Criminal Capacity (1) - Coggle Diagram
Criminal Capacity (1)
S 78 (1) of the Criminal Procedure Act says:
"A person who commits an act.... or mental defect which makes him incapable
- (a) of appreciating wrongfulness of his/her act/omission; or
- (b) of acting in accordance with appreciation of wrongfulness
shall not be criminally responsible for such an act / omission"
Difference between a mental illness and mental defect
- Mental illness
=> Disease of the mind
=> Usually episodic or intermittent
- Mental defect
=> Intellect so abnormally low that deprives an individual of normal cognitive or conative functions.
=> Usually evident in early age and usually permanent
The difference between the onus of proof between pathological and non-pathological criminal incapacity:
- Pathological criminal incapacity - Insanity / mental illness
=> Accused must prove criminal incapacity on a balance of probabilities.
- Non-pathological criminal incapacity
=> State must prove criminal capacity beyond reasonable doubt
The three mental capacities investigated are:
- Cognitive capacity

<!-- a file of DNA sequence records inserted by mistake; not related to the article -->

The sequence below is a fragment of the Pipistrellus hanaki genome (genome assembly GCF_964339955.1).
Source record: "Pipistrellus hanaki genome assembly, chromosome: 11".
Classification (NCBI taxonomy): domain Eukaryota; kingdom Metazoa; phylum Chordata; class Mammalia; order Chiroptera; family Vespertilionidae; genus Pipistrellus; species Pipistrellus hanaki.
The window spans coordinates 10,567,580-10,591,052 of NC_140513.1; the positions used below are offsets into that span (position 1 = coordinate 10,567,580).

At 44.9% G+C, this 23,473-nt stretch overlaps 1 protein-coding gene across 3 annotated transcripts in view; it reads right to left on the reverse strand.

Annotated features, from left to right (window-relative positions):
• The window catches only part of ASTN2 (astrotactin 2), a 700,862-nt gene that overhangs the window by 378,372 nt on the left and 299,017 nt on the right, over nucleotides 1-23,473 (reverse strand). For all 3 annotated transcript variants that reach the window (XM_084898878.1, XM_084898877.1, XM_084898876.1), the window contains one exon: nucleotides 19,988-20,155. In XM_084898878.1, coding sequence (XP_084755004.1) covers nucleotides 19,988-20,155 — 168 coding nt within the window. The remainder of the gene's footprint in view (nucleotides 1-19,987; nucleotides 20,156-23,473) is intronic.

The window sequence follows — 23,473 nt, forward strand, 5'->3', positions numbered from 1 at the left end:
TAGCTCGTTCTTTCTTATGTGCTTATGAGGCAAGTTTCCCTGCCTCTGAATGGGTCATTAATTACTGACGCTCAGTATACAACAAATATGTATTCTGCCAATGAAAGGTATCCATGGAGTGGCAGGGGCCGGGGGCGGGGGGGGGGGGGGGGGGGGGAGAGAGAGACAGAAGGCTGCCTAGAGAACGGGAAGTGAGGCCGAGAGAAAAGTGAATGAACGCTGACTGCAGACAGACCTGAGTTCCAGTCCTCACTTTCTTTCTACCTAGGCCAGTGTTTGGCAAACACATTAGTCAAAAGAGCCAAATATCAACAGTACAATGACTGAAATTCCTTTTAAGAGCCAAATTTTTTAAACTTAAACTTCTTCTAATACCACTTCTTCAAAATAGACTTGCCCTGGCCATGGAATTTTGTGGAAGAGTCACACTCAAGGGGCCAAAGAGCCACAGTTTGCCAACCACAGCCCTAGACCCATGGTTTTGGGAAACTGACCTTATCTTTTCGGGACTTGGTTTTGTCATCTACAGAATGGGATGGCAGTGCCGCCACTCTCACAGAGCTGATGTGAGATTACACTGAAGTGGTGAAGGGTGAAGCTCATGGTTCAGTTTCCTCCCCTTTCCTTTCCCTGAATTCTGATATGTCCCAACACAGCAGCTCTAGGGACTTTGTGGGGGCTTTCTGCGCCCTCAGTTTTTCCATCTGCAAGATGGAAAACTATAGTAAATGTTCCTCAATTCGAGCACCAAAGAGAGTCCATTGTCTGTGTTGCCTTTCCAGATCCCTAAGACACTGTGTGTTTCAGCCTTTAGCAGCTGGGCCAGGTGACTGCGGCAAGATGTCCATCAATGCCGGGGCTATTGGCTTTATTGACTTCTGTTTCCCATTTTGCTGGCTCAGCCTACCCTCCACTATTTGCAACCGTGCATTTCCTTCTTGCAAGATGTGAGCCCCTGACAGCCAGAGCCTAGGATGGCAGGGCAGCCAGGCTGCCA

=> A person's cognitive function in terms of thinking, reasoning and perceiving.
=> It questions whether the accused can differentiate between right and wrong
=> The test determines whether the accused is capable of appreciating the distinction between right and wrong and the wrongfulness of the conduct (state must prove, beyond reasonable doubt that the accused is capable of distinguishing between right and wrong.
- Conative capacity
=> The self-control the accused had
=> The capability of the accused to act in accordance with their distinction between right and wrong
=> Able to exercise free will, act voluntary
=> Burchell believes this is a precondition
- Affective capacity
=> The capacity relating to emotions
=> It is only applicable when relating to the previous two capacities
Criminal capacity is a subjective enquiry into the mental state of the accused at the time that the crime is committed - it is an assessment of blameworthiness.
Factors that exclude criminal capacity include:
- Pathological (mental illness)